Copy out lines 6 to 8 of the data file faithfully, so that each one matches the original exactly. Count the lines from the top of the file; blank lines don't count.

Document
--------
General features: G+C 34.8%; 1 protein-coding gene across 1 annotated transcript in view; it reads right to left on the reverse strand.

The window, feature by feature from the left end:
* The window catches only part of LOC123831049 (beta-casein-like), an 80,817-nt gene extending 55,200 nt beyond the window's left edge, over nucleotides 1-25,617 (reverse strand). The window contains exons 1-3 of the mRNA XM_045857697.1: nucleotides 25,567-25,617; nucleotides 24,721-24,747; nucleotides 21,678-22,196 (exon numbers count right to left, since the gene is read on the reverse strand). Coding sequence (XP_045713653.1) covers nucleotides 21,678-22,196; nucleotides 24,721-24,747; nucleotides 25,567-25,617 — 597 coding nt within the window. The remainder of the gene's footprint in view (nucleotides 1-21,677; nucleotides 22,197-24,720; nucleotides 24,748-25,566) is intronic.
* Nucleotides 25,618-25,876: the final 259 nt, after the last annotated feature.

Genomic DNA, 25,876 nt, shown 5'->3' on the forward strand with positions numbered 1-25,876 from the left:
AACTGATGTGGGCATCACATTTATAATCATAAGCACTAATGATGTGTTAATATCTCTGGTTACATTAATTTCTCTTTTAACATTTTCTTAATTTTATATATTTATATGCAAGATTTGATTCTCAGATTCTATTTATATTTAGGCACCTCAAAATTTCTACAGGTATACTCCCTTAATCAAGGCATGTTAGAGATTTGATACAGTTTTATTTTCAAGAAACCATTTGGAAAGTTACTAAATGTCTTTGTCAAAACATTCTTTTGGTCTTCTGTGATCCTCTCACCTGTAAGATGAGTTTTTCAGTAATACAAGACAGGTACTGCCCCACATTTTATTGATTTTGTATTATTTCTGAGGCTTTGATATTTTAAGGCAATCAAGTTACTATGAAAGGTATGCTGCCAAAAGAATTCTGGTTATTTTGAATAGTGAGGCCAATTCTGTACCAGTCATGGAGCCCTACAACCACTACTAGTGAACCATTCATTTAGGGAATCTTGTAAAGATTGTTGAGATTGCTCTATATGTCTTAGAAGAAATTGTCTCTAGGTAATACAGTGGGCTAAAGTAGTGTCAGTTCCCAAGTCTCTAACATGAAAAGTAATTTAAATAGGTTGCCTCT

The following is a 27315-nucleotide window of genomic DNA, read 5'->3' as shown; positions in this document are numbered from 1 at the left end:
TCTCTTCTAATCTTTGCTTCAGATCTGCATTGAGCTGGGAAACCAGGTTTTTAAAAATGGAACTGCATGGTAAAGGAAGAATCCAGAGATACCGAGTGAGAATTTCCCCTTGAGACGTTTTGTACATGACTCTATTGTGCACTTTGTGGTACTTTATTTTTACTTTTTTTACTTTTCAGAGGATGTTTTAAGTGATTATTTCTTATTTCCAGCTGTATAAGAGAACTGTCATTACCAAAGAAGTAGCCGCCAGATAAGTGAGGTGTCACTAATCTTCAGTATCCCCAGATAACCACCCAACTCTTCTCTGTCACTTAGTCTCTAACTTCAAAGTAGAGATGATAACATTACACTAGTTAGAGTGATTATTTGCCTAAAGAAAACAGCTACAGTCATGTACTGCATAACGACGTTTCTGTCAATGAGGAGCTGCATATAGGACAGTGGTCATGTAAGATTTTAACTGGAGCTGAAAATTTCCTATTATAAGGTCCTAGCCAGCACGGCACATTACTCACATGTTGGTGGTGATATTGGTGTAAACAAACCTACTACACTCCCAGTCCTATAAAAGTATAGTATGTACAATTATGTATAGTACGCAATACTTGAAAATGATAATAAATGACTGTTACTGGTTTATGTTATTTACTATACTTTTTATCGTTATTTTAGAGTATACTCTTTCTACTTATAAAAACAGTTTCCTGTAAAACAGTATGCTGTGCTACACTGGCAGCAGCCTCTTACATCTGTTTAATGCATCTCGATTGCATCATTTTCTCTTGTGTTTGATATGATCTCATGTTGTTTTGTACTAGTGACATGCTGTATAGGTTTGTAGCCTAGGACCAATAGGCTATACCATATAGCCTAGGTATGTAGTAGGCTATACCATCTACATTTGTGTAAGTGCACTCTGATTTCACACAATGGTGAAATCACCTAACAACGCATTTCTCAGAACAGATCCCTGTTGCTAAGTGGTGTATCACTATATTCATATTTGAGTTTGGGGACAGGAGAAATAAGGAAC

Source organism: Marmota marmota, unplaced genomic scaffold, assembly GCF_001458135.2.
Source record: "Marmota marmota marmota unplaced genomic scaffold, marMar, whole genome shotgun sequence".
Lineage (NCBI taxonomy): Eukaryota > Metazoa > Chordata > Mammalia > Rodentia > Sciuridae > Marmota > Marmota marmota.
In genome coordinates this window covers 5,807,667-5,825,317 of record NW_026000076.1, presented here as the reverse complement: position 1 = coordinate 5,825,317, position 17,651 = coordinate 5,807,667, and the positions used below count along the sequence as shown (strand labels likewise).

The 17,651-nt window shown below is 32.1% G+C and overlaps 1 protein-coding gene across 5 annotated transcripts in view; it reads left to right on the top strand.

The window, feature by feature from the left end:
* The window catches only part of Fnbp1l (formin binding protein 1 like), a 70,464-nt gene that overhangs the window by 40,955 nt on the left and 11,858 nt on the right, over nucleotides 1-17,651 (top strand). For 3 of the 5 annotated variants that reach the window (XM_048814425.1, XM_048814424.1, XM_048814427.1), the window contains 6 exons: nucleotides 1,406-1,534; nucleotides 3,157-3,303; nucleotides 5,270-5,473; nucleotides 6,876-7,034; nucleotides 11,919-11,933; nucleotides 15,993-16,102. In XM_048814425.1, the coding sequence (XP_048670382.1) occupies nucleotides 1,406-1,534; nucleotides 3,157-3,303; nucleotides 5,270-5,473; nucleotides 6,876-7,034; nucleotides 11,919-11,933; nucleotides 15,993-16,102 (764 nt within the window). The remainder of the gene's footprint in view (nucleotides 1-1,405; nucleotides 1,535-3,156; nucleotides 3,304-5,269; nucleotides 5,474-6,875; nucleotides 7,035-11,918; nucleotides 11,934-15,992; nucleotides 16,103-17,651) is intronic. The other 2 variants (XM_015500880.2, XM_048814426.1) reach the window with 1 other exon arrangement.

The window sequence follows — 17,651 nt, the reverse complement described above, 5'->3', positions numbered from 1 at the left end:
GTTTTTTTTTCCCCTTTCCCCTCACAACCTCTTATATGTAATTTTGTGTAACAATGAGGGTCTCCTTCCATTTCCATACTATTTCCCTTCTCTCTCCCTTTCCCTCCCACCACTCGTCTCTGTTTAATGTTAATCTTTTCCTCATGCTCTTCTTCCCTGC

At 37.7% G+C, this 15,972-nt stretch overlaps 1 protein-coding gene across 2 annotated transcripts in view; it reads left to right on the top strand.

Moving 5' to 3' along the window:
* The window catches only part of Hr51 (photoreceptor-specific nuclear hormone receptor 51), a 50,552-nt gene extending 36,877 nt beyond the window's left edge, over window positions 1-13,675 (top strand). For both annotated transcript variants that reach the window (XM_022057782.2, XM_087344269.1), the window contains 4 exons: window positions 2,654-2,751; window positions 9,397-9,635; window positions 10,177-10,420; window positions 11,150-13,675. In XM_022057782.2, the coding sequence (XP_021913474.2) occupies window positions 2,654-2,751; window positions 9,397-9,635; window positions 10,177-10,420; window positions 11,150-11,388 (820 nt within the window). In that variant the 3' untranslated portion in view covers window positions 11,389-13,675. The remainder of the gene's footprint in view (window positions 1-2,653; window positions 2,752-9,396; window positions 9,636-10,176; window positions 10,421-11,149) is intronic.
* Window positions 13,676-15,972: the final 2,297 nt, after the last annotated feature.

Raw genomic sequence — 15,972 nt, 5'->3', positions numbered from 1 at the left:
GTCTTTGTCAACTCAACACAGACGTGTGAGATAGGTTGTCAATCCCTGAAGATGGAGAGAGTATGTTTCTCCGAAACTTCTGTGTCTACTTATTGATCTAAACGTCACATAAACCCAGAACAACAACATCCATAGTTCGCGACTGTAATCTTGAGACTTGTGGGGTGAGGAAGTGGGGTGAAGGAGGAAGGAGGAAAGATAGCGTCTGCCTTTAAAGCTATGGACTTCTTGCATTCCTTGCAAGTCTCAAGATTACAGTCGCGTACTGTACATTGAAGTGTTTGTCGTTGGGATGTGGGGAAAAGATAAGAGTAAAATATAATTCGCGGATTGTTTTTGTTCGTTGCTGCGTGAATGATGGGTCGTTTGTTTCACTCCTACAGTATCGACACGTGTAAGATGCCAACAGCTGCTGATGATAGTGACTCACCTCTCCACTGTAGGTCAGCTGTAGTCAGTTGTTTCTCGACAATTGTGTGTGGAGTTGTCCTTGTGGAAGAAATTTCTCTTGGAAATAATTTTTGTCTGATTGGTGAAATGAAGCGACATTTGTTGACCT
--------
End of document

AACTGATGTGGGCATCACATTTATAATCATAAGCACTAATGATGTGTTAATATCTCTGGTTACATTAATTTCTCTTTTAACATTTTCTTAATTTTATATATTTATATGCAAGATTTGATTCTCAGATTCTATTTATATTTAGGCACCTCAAAATTTCTACAGGTATACTCCCTTAATCAAGGCATGTTAGAGATTTGATACAGTTTTATTTTCAAGAAACCATTTGGAAAGTTACTAAATGTCTTTGTCAAAACATTCTTTTGGTCTTCTGTGATCCTCTCACCTGTAAGATGAGTTTTTCAGTAATACAAGACAGGTACTGCCCCACATTTTATTGATTTTGTATTATTTCTGAGGCTTTGATATTTTAAGGCAATCAAGTTACTATGAAAGGTATGCTGCCAAAAGAATTCTGGTTATTTTGAATAGTGAGGCCAATTCTGTACCAGTCATGGAGCCCTACAACCACTACTAGTGAACCATTCATTTAGGGAATCTTGTAAAGATTGTTGAGATTGCTCTATATGTCTTAGAAGAAATTGTCTCTAGGTAATACAGTGGGCTAAAGTAGTGTCAGTTCCCAAGTCTCTAACATGAAAAGTAATTTAAATAGGTTGCCTCT

The following is a 27315-nucleotide window of genomic DNA, read 5'->3' as shown; positions in this document are numbered from 1 at the left end:
TCTCTTCTAATCTTTGCTTCAGATCTGCATTGAGCTGGGAAACCAGGTTTTTAAAAATGGAACTGCATGGTAAAGGAAGAATCCAGAGATACCGAGTGAGAATTTCCCCTTGAGACGTTTTGTACATGACTCTATTGTGCACTTTGTGGTACTTTATTTTTACTTTTTTTACTTTTCAGAGGATGTTTTAAGTGATTATTTCTTATTTCCAGCTGTATAAGAGAACTGTCATTACCAAAGAAGTAGCCGCCAGATAAGTGAGGTGTCACTAATCTTCAGTATCCCCAGATAACCACCCAACTCTTCTCTGTCACTTAGTCTCTAACTTCAAAGTAGAGATGATAACATTACACTAGTTAGAGTGATTATTTGCCTAAAGAAAACAGCTACAGTCATGTACTGCATAACGACGTTTCTGTCAATGAGGAGCTGCATATAGGACAGTGGTCATGTAAGATTTTAACTGGAGCTGAAAATTTCCTATTATAAGGTCCTAGCCAGCACGGCACATTACTCACATGTTGGTGGTGATATTGGTGTAAACAAACCTACTACACTCCCAGTCCTATAAAAGTATAGTATGTACAATTATGTATAGTACGCAATACTTGAAAATGATAATAAATGACTGTTACTGGTTTATGTTATTTACTATACTTTTTATCGTTATTTTAGAGTATACTCTTTCTACTTATAAAAACAGTTTCCTGTAAAACAGTATGCTGTGCTACACTGGCAGCAGCCTCTTACATCTGTTTAATGCATCTCGATTGCATCATTTTCTCTTGTGTTTGATATGATCTCATGTTGTTTTGTACTAGTGACATGCTGTATAGGTTTGTAGCCTAGGACCAATAGGCTATACCATATAGCCTAGGTATGTAGTAGGCTATACCATCTACATTTGTGTAAGTGCACTCTGATTTCACACAATGGTGAAATCACCTAACAACGCATTTCTCAGAACAGATCCCTGTTGCTAAGTGGTGTATCACTATATTCATATTTGAGTTTGGGGACAGGAGAAATAAGGAAC